Archive E.J. Hutchinson Early Church Fathers Nota Bene

“I Am Utterly Ignorant What I Can Achieve in It”

Yesterday I cited part of one of Augustine’s sermons on Psalm 119 (118). Today, I thought I’d post his preface to that series.

As I mentioned in the previous post, he didn’t treat Ps. 119 until 422, when he had already commented or preached upon the rest of the Psalter. Why did he wait so long to exposit this Psalm, which he held in such high regard? He answers that question in the preface. In doing so, he refers to the apparent paradox of the Psalm: its meaning seems so plain and on the surface of the text, and yet there are depths there that he cannot plumb.1

I have expounded all the rest of the Psalms, which we know the Book of the Psalms containeth, which by the custom of the Church is styled the Psalter, partly by preaching among the people, partly by dictations, as well as I, by the Lord’s help, was able: but I put off the 118th Psalm, as well on account of its well-known length, as on account of its depth being fathomable by few. And when my brethren deeply regretted that the exposition of this Psalm alone, as far as pertaineth to the Psalms of the same volume, was wanting to my works, and strongly pressed me to pay this debt, I yielded not to them, though they long entreated and solicited me; because as often as I began to reflect upon it, it always exceeded the utmost stretch of my powers. For in proportion as it seemeth more open, so much the more deep doth it appear to me; so that I cannot shew how deep it is. For in others, which are understood with difficulty, although the sense lie hid in obscurity, yet the obscurity itself appeareth; but in this, not even this is the case; since it is superficially such, that it seemeth not to need an expositor, but only a reader and listener. And now that at length I approach its interpretation, I am utterly ignorant what I can achieve in it: nevertheless, I hope that God will aid me with His Presence, that I may effect something. For thus He hath done in all those which, though at first they seemed to me difficult, and almost impracticable, I have succeeded in adequately expounding. But I decided to do this by means of sermons, which might be delivered among the people, such as the Greeks term ὁμιλίαι. For this is, I think, more equitable, that the assemblies of the Church be not defrauded of the comprehension of this Psalm, by the singing of which, as much as by that of others, they are wont to be charmed. But let the preface end here: we must now speak of the Psalm itself, to which we have thought it right to make this Preface.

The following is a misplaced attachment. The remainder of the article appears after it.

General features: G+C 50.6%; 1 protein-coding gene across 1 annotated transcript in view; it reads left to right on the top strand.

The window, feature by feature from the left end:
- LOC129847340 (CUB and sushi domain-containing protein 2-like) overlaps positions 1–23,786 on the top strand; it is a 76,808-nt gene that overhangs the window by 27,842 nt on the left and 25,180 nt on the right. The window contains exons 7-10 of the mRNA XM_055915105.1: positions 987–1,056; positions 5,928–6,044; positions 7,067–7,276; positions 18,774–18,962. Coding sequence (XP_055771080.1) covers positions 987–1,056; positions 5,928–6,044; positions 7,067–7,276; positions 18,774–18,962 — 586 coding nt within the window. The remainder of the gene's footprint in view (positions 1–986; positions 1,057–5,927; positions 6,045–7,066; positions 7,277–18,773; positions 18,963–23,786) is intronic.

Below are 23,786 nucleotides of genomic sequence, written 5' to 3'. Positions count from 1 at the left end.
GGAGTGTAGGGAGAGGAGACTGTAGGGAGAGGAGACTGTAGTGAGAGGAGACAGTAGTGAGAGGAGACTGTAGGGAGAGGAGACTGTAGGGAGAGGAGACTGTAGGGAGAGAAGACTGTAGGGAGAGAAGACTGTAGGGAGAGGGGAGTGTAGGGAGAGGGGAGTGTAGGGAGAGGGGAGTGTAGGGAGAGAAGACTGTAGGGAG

1. One may be reminded here of his general comment on Scripture in Confessions 6.5: “For now those things which heretofore appeared incongruous to me in the Scripture, and used to offendme, having heard various of them expounded reasonably, I referred to the depth of the mysteries, and its authority seemed to me all the more venerable and worthy of religious belief, in that, while it was visible for all to read it, it reserved the majesty of its secret within its profound significance, stooping to all in the great plainness of its language and lowliness of its style, yet exercising the application of such as are not light of heart; that it might receive all into its common bosom, and through narrow passages waft over some few towards You, yet many more than if it did not stand upon such a height of authority, nor allured multitudes within its bosom by its holy humility.”

By E.J. Hutchinson

E.J. Hutchinson is Assistant Professor of Classics at Hillsdale College.